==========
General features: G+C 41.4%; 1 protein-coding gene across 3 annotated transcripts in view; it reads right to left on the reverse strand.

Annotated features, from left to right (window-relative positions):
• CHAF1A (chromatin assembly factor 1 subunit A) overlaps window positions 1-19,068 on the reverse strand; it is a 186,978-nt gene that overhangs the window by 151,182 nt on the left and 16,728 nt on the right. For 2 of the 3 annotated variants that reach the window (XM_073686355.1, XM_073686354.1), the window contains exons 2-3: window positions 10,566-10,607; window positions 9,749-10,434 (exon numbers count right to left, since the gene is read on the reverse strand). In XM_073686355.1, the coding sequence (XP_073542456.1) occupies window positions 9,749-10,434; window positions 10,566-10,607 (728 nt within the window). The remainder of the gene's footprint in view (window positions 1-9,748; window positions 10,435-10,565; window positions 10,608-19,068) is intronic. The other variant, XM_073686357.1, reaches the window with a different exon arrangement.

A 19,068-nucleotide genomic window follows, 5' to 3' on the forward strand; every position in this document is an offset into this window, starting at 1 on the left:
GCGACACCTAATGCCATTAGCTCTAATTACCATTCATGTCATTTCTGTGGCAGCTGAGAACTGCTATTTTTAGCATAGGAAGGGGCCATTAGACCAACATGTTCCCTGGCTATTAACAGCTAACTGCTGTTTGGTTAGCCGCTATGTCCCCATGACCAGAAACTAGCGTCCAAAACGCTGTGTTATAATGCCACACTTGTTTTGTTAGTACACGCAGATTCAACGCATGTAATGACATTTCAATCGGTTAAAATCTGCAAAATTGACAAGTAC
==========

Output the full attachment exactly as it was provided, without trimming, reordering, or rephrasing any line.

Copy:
General features: G+C 41.4%; 1 protein-coding gene across 3 annotated transcripts in view; it reads right to left on the reverse strand.

Annotated features, from left to right (window-relative positions):
• CHAF1A (chromatin assembly factor 1 subunit A) overlaps window positions 1-19,068 on the reverse strand; it is a 186,978-nt gene that overhangs the window by 151,182 nt on the left and 16,728 nt on the right. For 2 of the 3 annotated variants that reach the window (XM_073686355.1, XM_073686354.1), the window contains exons 2-3: window positions 10,566-10,607; window positions 9,749-10,434 (exon numbers count right to left, since the gene is read on the reverse strand). In XM_073686355.1, the coding sequence (XP_073542456.1) occupies window positions 9,749-10,434; window positions 10,566-10,607 (728 nt within the window). The remainder of the gene's footprint in view (window positions 1-9,748; window positions 10,435-10,565; window positions 10,608-19,068) is intronic. The other variant, XM_073686357.1, reaches the window with a different exon arrangement.

A 19,068-nucleotide genomic window follows, 5' to 3' on the forward strand; every position in this document is an offset into this window, starting at 1 on the left:
GCGACACCTAATGCCATTAGCTCTAATTACCATTCATGTCATTTCTGTGGCAGCTGAGAACTGCTATTTTTAGCATAGGAAGGGGCCATTAGACCAACATGTTCCCTGGCTATTAACAGCTAACTGCTGTTTGGTTAGCCGCTATGTCCCCATGACCAGAAACTAGCGTCCAAAACGCTGTGTTATAATGCCACACTTGTTTTGTTAGTACACGCAGATTCAACGCATGTAATGACATTTCAATCGGTTAAAATCTGCAAAATTGACAAGTAC